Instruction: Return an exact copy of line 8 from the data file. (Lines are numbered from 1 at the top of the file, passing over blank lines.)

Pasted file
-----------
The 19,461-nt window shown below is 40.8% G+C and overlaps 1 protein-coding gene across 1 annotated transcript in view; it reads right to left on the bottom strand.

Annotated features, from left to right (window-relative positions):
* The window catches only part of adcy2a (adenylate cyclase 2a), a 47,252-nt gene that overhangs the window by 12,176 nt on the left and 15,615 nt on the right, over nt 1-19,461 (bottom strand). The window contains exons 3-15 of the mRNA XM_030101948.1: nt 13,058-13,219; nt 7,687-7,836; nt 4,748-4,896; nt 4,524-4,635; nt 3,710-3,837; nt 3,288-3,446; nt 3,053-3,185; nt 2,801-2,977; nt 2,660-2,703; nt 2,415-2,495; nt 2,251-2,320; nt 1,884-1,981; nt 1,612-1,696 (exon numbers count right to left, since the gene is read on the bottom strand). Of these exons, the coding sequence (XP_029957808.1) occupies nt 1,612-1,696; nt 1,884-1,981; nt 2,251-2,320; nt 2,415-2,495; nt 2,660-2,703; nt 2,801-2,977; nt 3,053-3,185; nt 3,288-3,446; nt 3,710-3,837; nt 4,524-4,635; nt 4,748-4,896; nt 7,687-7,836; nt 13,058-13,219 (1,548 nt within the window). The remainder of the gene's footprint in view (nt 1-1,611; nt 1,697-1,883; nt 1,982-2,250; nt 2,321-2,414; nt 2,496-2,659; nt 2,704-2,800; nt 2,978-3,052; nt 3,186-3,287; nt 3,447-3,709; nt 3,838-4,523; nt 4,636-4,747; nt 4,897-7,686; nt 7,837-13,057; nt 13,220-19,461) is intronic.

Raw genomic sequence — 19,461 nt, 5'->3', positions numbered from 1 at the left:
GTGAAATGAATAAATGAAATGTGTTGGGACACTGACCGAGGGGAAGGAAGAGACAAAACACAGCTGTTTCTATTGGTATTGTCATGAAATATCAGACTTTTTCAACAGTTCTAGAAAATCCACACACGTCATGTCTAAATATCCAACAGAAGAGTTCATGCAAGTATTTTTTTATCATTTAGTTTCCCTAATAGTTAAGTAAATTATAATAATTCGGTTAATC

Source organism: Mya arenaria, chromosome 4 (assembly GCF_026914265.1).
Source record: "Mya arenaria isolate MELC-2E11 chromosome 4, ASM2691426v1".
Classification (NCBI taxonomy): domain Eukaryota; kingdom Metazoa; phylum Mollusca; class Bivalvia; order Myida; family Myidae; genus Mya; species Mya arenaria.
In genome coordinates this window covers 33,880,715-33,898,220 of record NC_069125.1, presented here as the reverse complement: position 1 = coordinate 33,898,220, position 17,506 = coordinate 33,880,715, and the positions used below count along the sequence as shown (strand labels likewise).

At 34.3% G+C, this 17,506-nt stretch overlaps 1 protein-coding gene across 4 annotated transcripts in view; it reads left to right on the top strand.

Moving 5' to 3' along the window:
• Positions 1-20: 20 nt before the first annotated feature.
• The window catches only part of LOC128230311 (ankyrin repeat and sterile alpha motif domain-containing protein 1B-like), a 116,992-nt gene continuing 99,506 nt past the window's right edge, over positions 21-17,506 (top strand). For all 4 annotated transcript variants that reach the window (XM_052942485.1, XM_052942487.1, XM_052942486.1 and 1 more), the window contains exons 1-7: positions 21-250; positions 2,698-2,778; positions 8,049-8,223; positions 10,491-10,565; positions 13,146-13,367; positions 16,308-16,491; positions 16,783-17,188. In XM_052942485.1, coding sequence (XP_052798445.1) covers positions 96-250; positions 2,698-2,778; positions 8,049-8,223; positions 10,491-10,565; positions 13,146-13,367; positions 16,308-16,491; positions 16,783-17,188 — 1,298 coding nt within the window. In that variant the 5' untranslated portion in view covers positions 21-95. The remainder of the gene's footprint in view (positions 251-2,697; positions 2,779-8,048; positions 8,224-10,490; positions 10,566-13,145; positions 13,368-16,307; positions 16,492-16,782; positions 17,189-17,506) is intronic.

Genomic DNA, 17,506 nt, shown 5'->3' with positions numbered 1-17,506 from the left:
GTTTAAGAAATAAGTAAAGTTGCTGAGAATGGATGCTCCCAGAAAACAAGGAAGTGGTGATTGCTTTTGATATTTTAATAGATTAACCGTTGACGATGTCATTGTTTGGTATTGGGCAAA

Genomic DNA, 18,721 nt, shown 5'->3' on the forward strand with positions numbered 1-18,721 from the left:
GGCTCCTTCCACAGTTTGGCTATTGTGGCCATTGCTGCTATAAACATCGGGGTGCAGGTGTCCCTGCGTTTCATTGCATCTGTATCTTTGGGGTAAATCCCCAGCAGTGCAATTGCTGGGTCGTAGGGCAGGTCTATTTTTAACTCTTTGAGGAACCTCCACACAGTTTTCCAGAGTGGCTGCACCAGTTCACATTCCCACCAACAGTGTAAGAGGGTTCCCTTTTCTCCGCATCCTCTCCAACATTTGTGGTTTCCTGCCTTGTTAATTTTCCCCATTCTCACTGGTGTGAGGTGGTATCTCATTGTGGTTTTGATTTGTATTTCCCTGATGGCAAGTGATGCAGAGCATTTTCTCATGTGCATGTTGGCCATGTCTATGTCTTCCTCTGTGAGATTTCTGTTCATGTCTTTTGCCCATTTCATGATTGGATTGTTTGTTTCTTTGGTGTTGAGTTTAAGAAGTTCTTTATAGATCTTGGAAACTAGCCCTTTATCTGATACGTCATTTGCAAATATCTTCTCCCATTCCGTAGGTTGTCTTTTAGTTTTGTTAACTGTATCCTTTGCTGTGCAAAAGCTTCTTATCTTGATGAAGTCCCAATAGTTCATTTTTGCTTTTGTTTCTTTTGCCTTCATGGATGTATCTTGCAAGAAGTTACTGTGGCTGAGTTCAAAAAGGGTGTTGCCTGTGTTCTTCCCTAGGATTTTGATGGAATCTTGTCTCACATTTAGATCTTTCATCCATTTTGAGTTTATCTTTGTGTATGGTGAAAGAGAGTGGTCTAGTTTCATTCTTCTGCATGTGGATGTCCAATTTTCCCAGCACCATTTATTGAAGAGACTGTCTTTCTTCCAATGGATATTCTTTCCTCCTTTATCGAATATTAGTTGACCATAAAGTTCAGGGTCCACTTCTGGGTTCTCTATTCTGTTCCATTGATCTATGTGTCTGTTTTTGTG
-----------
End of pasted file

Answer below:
Classification (NCBI taxonomy): domain Eukaryota; kingdom Metazoa; phylum Mollusca; class Bivalvia; order Myida; family Myidae; genus Mya; species Mya arenaria.